If you smoke cigarettes or use other tobacco products and have diabetes, listen up: smoking makes your diabetes worse.

Smoking doubles your risk of getting heart disease, one of the most common complications of type 2 diabetes. People with diabetes who smoke are three times more likely to die of heart disease than those with diabetes who don't use cigarettes.

If you don’t have diabetes, smoking can raise your risk of getting the condition. Studies shows that people who smoke cigarettes have a three times higher chance of developing diabetes than a non-smoker.

The Dangers of Smoking with Diabetes

People with diabetes already have a high risk for heart problems. They are two to four times more likely to have a heart attack or stroke than people without the disease. Smoking cigarettes increases this risk and diabetes-related other risk factors. Using cigarettes:

· Increases blood pressure and cholesterol levels.
· Reduces oxygen flow and causes blood clots, which can cause a heart attack or stroke.
· Raises blood sugar levels, making diabetes more difficult to manage.
· Ups the risk for other complications like nerve damage, kidney failure and blindness.
· Decreases blood flow to the feet. This can lead to foot infections, ulcers and even amputation.

What’s more, smoking cigarettes is linked with lung, throat, mouth, and bladder cancers.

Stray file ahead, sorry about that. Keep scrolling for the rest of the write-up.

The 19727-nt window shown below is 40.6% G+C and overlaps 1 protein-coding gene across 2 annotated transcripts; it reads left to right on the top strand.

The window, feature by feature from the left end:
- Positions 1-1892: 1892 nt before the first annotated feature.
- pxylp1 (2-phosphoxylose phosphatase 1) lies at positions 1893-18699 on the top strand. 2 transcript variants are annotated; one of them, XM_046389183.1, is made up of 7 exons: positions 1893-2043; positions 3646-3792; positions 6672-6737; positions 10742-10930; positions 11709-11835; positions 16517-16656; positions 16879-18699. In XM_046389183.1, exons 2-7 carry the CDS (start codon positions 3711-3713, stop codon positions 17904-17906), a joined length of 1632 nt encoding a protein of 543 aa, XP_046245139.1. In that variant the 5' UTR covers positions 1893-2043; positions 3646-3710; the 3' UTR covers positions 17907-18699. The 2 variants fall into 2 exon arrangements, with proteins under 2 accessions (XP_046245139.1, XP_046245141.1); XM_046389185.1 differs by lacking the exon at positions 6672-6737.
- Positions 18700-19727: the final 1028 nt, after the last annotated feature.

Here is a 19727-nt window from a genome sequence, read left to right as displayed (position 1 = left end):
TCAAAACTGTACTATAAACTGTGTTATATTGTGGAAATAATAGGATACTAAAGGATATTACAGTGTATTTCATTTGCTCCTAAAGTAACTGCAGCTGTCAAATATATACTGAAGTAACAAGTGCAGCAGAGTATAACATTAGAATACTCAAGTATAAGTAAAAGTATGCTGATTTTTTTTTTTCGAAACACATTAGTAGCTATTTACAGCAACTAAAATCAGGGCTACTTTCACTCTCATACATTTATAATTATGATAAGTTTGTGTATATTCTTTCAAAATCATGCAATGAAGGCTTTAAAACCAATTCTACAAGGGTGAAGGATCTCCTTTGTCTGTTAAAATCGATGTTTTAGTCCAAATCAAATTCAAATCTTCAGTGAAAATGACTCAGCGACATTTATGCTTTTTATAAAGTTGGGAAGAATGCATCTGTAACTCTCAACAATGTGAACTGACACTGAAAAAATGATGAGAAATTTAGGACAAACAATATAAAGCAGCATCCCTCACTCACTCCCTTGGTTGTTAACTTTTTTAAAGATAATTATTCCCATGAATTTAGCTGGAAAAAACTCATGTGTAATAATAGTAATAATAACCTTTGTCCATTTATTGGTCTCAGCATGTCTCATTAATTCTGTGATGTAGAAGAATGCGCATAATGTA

How to Quit

Quitting cigarettes is a must for good blood sugar control. Even if you've smoked for years, quitting now can have an immediate impact on your health. Research shows that insulin resistance can improve just 8 weeks after quitting smoking.

Following these tips can help you kick the cigarette habit for good:

· Work with your doctor. Most people who smoke cigarettes are addicted to nicotine and the behavior of smoking. Your doctor can recommend nicotine replacement products and offer tips that will lead to successful behavior change.

· Pick a quit date. Choose a time when stress levels are low. Don’t try to quit around the holidays or when you have a big project due at work. Let your friends and family know your quit date so they can be prepared to cheer you on.

· Write down your reasons for quitting. When you get the urge to smoke, revisit this list.

· Be prepared for cravings. Keep gum or lollipops on hand and reach for them when you want a cigarette.

· Avoid trigger situations. If you always smoke in the kitchen with your morning cup of coffee, change your routine. Drink your coffee at your desk instead. Steer clear of places where people are smoking.

· Expect setbacks. Most people make several attempts at quitting before they’re successful. Acknowledge the slip-up, and try again.

Sources

http://www.diabetes.org/diabetes-basics/prevention/checkup-america/smoking.html

http://my.clevelandclinic.org/healthy_living/smoking/hic_diabetes_and_smoking-another_reason_to_quit.asp

http://www.cdc.gov/tobacco/campaign/tips/diseases/diabetes.html